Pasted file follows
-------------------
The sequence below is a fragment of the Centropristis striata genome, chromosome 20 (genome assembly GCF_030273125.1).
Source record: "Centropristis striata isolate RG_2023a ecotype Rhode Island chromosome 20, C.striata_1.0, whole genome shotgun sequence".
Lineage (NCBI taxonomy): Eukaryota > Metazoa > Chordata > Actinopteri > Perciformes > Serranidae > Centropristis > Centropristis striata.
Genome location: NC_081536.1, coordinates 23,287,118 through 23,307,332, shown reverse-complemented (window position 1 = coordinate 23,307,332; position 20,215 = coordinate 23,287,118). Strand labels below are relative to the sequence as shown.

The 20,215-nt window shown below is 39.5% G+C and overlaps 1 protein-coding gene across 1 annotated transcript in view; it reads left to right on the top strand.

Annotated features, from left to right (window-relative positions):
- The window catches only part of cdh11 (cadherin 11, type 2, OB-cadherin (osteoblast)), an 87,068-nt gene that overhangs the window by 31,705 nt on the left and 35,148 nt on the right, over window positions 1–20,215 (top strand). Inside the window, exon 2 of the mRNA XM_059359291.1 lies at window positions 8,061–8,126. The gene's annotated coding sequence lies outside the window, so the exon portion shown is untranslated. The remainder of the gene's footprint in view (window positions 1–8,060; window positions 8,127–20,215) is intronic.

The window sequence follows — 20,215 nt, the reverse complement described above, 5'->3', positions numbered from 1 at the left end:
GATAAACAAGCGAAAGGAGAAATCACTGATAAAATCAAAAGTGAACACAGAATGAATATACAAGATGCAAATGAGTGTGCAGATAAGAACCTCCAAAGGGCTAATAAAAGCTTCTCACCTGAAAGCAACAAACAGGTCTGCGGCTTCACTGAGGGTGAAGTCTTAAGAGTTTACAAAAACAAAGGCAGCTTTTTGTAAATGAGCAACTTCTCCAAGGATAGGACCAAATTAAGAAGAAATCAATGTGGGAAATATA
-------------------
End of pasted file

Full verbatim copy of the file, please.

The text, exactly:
The sequence below is a fragment of the Centropristis striata genome, chromosome 20 (genome assembly GCF_030273125.1).
Source record: "Centropristis striata isolate RG_2023a ecotype Rhode Island chromosome 20, C.striata_1.0, whole genome shotgun sequence".
Lineage (NCBI taxonomy): Eukaryota > Metazoa > Chordata > Actinopteri > Perciformes > Serranidae > Centropristis > Centropristis striata.
Genome location: NC_081536.1, coordinates 23,287,118 through 23,307,332, shown reverse-complemented (window position 1 = coordinate 23,307,332; position 20,215 = coordinate 23,287,118). Strand labels below are relative to the sequence as shown.

The 20,215-nt window shown below is 39.5% G+C and overlaps 1 protein-coding gene across 1 annotated transcript in view; it reads left to right on the top strand.

Annotated features, from left to right (window-relative positions):
- The window catches only part of cdh11 (cadherin 11, type 2, OB-cadherin (osteoblast)), an 87,068-nt gene that overhangs the window by 31,705 nt on the left and 35,148 nt on the right, over window positions 1–20,215 (top strand). Inside the window, exon 2 of the mRNA XM_059359291.1 lies at window positions 8,061–8,126. The gene's annotated coding sequence lies outside the window, so the exon portion shown is untranslated. The remainder of the gene's footprint in view (window positions 1–8,060; window positions 8,127–20,215) is intronic.

The window sequence follows — 20,215 nt, the reverse complement described above, 5'->3', positions numbered from 1 at the left end:
GATAAACAAGCGAAAGGAGAAATCACTGATAAAATCAAAAGTGAACACAGAATGAATATACAAGATGCAAATGAGTGTGCAGATAAGAACCTCCAAAGGGCTAATAAAAGCTTCTCACCTGAAAGCAACAAACAGGTCTGCGGCTTCACTGAGGGTGAAGTCTTAAGAGTTTACAAAAACAAAGGCAGCTTTTTGTAAATGAGCAACTTCTCCAAGGATAGGACCAAATTAAGAAGAAATCAATGTGGGAAATATA